Have we lost touch with our Digital identity?

Something’s wrong with the way we are online…
Other people decide what we see, hear or read;
We have lost control over our ‘Digital Identity’


Dignity is the ethical foundation on which we build a humanist society.
While the way that dignity is interpreted depends on each person individually, it is the truth at the very core of what we perceive is right that each is due their own part of dignity.

Article 1 EU Declaration of Human Rights:
“Human dignity is inviolable. It must be respected and protected.”

The Digital Self Charter:


“The value of our Digital Identities is far greater
than the money that is being made with them.”

Digital Dignity is the sovereignty over your Digital Identity

To achieve dignity in our online world, we need to achieve these 3 things:
InsightSovereignty and a Connection between our Digital Identities.

We need to have a complete overview of what information is available about us, either individually or as part of a group.

We need to know who has that information and what, by right, they can do with it.

We need non-invasive, user friendly tools to manage our fractured Digital Identities.

In many countries we still need a safe legal structure protecting our ownership over our Digital Identities.

As individuals, we grow through our meaningful connections. Allow our Digital Selves to do the same.

Access-rights based connections between Digital Identities will radically improve people’s lives for comfort, sharing, learning, to earn and to contribute to society.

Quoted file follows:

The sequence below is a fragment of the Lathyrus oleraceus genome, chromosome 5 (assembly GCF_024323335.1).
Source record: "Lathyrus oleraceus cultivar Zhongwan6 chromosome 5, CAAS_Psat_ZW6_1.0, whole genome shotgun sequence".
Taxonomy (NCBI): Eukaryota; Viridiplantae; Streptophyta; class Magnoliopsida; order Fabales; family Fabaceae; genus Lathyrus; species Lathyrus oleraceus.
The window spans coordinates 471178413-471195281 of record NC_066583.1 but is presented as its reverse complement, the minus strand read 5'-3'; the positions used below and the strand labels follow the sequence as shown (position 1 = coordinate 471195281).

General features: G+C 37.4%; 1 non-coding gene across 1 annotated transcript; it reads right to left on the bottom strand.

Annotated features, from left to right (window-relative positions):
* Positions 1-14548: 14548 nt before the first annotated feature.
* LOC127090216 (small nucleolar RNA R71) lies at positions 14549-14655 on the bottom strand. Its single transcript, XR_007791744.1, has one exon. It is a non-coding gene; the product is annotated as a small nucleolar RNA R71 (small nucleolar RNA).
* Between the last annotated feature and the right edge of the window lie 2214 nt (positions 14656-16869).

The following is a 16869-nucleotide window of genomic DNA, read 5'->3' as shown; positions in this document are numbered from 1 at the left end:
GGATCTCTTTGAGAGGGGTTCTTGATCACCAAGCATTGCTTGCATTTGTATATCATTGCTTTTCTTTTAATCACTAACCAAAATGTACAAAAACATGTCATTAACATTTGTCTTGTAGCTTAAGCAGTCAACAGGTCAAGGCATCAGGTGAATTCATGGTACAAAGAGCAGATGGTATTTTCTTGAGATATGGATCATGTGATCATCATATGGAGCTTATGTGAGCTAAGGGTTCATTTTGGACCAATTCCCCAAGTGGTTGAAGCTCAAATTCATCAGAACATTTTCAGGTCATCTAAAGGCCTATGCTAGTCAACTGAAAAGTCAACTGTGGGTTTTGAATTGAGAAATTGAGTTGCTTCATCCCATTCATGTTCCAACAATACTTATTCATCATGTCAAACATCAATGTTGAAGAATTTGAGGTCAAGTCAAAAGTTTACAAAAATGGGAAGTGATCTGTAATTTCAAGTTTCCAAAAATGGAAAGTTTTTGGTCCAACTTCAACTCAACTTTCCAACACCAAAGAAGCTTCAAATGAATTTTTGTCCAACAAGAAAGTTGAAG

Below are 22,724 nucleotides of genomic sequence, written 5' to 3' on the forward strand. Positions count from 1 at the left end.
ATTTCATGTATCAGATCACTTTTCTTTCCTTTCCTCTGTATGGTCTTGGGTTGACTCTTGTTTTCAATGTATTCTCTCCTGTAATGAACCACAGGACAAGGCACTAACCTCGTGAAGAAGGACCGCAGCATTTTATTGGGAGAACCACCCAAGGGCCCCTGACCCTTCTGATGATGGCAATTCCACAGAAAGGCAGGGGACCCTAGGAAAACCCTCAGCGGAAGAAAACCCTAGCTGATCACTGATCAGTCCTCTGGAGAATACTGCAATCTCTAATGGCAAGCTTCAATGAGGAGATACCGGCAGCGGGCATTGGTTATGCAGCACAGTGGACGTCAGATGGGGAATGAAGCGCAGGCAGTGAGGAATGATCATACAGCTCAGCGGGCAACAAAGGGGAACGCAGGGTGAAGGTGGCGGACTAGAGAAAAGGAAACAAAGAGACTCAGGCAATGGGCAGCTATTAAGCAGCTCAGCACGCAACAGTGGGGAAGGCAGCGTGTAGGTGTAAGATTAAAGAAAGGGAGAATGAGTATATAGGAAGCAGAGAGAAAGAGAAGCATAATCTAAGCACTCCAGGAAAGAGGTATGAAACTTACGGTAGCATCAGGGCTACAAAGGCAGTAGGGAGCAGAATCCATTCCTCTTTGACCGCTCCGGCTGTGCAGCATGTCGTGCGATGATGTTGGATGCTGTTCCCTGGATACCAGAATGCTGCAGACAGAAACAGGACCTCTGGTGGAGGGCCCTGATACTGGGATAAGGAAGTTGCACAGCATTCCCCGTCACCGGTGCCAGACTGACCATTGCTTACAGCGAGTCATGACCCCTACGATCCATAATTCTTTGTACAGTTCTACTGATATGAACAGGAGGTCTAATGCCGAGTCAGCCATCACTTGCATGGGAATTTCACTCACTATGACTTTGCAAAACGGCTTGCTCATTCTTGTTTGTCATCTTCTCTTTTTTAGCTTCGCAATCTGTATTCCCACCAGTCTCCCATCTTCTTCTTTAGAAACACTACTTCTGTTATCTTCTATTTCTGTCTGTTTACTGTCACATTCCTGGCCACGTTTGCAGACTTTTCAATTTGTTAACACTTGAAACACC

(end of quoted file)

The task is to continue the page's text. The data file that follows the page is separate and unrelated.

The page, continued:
Signatures so far

Sign the Charter!

By signing our charter and registering for the newsletter, you give our words more weight: give your support that something needs to change and that you put faith in our approach.


On average, each of us has over 40 apps on our phones and 300+ personal registered accounts. While we control and see the information we entered ourselves, there is also a wealth of information about us that we don’t have access to. Details like insight into our behaviour, the way we spend money, what type of neighbourhoods we live in, or how likely we are to respond to certain types of motivation are typically not available to us.

Imagine you had access to all the information ever collected about you.
All of the profiling ever done at your fingertips and interconnected to provide you with insights you never had before. Now picture how that might change your life and the decisions you could now make.”


Our Digital Identity is made up of all the available online information about us. It is made up of identifiers such as email, customer number, phone number, or name and behavioural patterns such as how we move around, when and what we buy, what we watch, and what we like or dislike.

Once the service we originally signed up for trades “their” part of our Digital Identity with another service, it becomes nearly impossible for us to trace. The identifiers and behavioural patterns we access to are almost immediately out of your reach.

To gain Sovereignty over our Digital Identity, we are missing non-invasive, user-friendly tools to manage those fractured identifiers and patterns, and in many countries we still miss a safe legal structure protecting our ownership over our Digital Identities.


As individuals, we grow through our connections. Our Digital Identities can do the same!
If I share my phone number with a friend, they can always have the current one available to them. Connecting with others and comparing information allows me to make better informed decisions about big things like health and job, or small things like where to go on holiday or what to eat tomorrow. By safely and securely sharing certain and specific details, we can react to challenges as a community before they become a crisis.
Connected Digital Identities have the capacity to improve people’s lives radically.

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